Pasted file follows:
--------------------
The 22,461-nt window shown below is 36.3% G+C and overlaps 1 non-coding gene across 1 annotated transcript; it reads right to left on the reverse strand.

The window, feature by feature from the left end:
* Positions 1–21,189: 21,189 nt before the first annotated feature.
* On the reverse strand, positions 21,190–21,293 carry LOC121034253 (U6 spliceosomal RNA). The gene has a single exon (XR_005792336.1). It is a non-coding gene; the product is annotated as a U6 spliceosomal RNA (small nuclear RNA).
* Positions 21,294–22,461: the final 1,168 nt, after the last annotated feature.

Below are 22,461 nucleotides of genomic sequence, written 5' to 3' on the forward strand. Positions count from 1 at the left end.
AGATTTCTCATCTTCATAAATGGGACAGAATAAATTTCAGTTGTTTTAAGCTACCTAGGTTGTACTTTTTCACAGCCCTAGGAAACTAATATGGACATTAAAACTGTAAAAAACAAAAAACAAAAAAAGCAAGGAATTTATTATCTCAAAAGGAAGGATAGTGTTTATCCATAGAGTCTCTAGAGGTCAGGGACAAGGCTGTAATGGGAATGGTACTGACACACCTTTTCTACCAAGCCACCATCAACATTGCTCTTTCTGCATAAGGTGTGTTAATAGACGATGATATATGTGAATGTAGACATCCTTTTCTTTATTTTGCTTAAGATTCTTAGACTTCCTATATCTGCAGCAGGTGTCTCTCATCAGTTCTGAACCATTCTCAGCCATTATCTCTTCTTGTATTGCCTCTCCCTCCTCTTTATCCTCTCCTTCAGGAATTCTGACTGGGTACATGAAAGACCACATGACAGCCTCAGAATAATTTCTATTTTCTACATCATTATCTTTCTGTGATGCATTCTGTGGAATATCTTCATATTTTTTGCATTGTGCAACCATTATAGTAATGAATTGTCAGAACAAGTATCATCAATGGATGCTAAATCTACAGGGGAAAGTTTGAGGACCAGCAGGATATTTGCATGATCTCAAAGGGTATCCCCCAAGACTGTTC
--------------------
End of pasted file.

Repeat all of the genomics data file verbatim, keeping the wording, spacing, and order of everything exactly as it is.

The 22,461-nt window shown below is 36.3% G+C and overlaps 1 non-coding gene across 1 annotated transcript; it reads right to left on the reverse strand.

The window, feature by feature from the left end:
* Positions 1–21,189: 21,189 nt before the first annotated feature.
* On the reverse strand, positions 21,190–21,293 carry LOC121034253 (U6 spliceosomal RNA). The gene has a single exon (XR_005792336.1). It is a non-coding gene; the product is annotated as a U6 spliceosomal RNA (small nuclear RNA).
* Positions 21,294–22,461: the final 1,168 nt, after the last annotated feature.

Below are 22,461 nucleotides of genomic sequence, written 5' to 3' on the forward strand. Positions count from 1 at the left end.
AGATTTCTCATCTTCATAAATGGGACAGAATAAATTTCAGTTGTTTTAAGCTACCTAGGTTGTACTTTTTCACAGCCCTAGGAAACTAATATGGACATTAAAACTGTAAAAAACAAAAAACAAAAAAAGCAAGGAATTTATTATCTCAAAAGGAAGGATAGTGTTTATCCATAGAGTCTCTAGAGGTCAGGGACAAGGCTGTAATGGGAATGGTACTGACACACCTTTTCTACCAAGCCACCATCAACATTGCTCTTTCTGCATAAGGTGTGTTAATAGACGATGATATATGTGAATGTAGACATCCTTTTCTTTATTTTGCTTAAGATTCTTAGACTTCCTATATCTGCAGCAGGTGTCTCTCATCAGTTCTGAACCATTCTCAGCCATTATCTCTTCTTGTATTGCCTCTCCCTCCTCTTTATCCTCTCCTTCAGGAATTCTGACTGGGTACATGAAAGACCACATGACAGCCTCAGAATAATTTCTATTTTCTACATCATTATCTTTCTGTGATGCATTCTGTGGAATATCTTCATATTTTTTGCATTGTGCAACCATTATAGTAATGAATTGTCAGAACAAGTATCATCAATGGATGCTAAATCTACAGGGGAAAGTTTGAGGACCAGCAGGATATTTGCATGATCTCAAAGGGTATCCCCCAAGACTGTTC